• [0071]
    The supporting elements 50 are reflectively coated on their outer sides 70 facing the lasers 30, so that the light emerging from the lasers 30 is reflected at the reflectively coated outer sides 70 and sent back in the direction of the optical lenses 60. The micro-modules 600 consequently correspond in their construction to the arrangement according to FIG. 1; all that is different is that the lasers 30 are respectively arranged on a separate auxiliary carrier 610 and not directly on a common carrier (cf. FIG. 1).
  • [0072]
    As FIG. 6 reveals, the four micro-modules 600 are arranged symmetrically on a common ceramic carrier 620, to be precise in such a way that the lenses 60 lie on the corner points of an imaginary quadrilateral, in particular a rectangle or a square. The arrangement of the micro-modules 600 is in this case chosen in such a way that the emerging light of the four lasers 30 meets at a common point; this common point forms the coupling point for the connection to a common optical waveguide (cf. FIGS. 2 and 3).
  • [0073]
    The four micro-modules 600 are surrounded by an adjusting ring 630, the ring center point of which lies on the axis of the direction of propagation of the “common” optical waveguide that is to be brought into an optical connection with the four lasers 30.
  • [0074]
    The function of the adjusting ring 630 is to receive with its inner ring side 640 an upper part 650 of a package, for example a TO package, in a self-centering manner, in such a way that the package lies centrally over the arrangement of the micro-modules 600. This is shown by FIG. 7.
  • [0075]
    The function of the outer ring side 660 of the adjusting ring 630 is to permit coupling of a connecting element 670, which is formed for example by an “SC receptacle” 680, to a coupling ring 690 (cf. FIG. 8). For this purpose, the connecting element 670 is placed onto the adjusting ring 630; in the process, the coupling ring 690 is slipped over the upper part 650 of the package. This consequently achieves automatic adjustment between the adjusting ring 630 and the connecting element 670 and, as an accompanying effect, automatic adjustment between the four micro-modules 600 and the connecting element 670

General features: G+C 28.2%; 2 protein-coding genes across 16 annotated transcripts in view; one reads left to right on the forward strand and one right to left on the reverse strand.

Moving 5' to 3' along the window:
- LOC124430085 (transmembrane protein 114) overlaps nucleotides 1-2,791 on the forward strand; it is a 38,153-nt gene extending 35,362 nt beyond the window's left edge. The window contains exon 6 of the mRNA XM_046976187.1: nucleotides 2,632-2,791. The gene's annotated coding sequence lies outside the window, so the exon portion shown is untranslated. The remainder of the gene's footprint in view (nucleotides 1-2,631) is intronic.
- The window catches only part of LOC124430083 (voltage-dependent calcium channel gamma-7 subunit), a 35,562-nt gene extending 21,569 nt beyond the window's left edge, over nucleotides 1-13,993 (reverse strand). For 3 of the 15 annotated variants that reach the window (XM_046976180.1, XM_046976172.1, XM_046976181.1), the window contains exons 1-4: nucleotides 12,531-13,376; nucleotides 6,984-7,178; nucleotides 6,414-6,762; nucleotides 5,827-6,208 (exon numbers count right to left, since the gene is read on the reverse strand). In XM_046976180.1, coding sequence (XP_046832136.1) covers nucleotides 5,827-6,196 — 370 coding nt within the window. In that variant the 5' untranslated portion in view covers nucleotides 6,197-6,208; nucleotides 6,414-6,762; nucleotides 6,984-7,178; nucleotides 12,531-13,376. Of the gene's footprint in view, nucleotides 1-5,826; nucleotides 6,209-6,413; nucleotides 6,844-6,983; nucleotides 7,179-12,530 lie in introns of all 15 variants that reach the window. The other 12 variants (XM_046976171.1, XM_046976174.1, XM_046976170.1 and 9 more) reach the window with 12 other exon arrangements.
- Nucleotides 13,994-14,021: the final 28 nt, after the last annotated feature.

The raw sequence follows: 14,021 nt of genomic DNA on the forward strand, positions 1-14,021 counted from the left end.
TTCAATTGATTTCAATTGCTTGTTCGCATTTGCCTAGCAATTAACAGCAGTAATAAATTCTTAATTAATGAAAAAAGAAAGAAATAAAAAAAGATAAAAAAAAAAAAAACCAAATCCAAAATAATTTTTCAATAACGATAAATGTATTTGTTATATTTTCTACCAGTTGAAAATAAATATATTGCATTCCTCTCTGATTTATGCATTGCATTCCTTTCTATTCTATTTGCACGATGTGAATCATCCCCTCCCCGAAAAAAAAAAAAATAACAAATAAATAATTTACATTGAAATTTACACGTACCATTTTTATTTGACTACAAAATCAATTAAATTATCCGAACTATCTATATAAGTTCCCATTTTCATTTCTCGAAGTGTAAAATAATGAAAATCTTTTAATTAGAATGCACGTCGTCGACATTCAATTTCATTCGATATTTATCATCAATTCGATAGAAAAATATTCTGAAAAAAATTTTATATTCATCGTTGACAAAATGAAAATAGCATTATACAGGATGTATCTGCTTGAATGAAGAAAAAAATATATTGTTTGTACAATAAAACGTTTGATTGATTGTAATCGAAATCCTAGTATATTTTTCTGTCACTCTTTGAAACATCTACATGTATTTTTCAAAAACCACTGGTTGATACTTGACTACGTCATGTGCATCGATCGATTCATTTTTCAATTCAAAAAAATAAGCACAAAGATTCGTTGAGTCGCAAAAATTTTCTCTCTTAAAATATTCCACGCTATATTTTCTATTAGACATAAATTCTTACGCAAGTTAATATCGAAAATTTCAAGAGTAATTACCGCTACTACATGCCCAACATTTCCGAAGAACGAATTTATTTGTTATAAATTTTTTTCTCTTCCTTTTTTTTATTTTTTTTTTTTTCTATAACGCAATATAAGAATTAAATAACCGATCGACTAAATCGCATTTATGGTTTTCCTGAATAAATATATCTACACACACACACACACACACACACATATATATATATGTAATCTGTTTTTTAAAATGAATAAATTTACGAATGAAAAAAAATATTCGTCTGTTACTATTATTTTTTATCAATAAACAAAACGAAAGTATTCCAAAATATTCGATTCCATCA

• [0076]
    List of designations
  • [0077]
    [0077]10 Electrooptical module
  • [0078]
    [0078]20 Substrate
  • [0079]
    [0079]30 Laser
  • [0080]
    [0080]40 Bonding wires
  • [0081]
    [0081]50 Supporting element
  • [0082]
    [0082]60 Optical lenses
  • [0083]
    [0083]65 Lens carrier
  • [0084]
    [0084]70 Outer side
  • [0085]
    [0085]100 Dashed lines
  • [0086]
    [0086]110 Monitor diodes
  • [0087]
    [0087]300 Optical waveguide
  • [0088]
    [0088]310 Additional lens
  • [0089]
    [0089]320 Path of rays
  • [0090]
    [0090]350 Oblique end face
  • [0091]
    [0091]400 Flexible printed circuit board
  • [0092]
    [0092]410 Printed circuit board carrier plate
  • [0093]
    [0093]420 Clearance
  • [0094]
    [0094]430 Bonding wires
  • [0095]
    [0095]450 Flexboard connector
  • [0096]
    [0096]500 Covering cap
  • [0097]
    [0097]510 Inner side of the covering cap
  • [0098]
    [0098]600 Micro-module
  • [0099]
    [0099]610 Auxiliary carrier
  • [0100]
    [0100]620 Ceramic carrier
  • [0101]
    [0101]630 Adjusting ring
  • [0102]
    [0102]640 Inner ring side
  • [0103]
    [0103]650 Upper part of a package
  • [0104]
    [0104]660 Outer ring side
  • [0105]
    [0105]670 Connecting element
  • [0106]
    [0106]680 SC receptacle
  • [0107]
    [0107]690 Coupling ring
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Referenced by
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US7382946Sep 26, 2007Jun 3, 2008International Business Machines CorporationElectro-optical module comprising flexible connection cable and method of making the same
US7389012 *Nov 2, 2004Jun 17, 2008International Business Machines CorporationElectro-optical module comprising flexible connection cable and method of making the same
US20060093259 *Nov 2, 2004May 4, 2006International Business Machines CorporationElectro-Optical Module Comprising Flexible Connection Cable and Method of Making the Same
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Classifications
U.S. Classification385/89
International ClassificationG02B6/42
Cooperative ClassificationG02B6/4206
European ClassificationG02B6/42C3B
Legal Events
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Aug 11, 2004ASAssignment
Owner name: INFINEON TECHNOLOGIES AG, GERMANY
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Apr 5, 2006ASAssignment
Owner name: FINISAR CORPORATION, CALIFORNIA
Free format text: ASSIGNMENT OF ASSIGNORS INTEREST;ASSIGNOR:INFINEON TECHNOLOGIES AG;REEL/FRAME:017425/0874
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Effective date: 20060321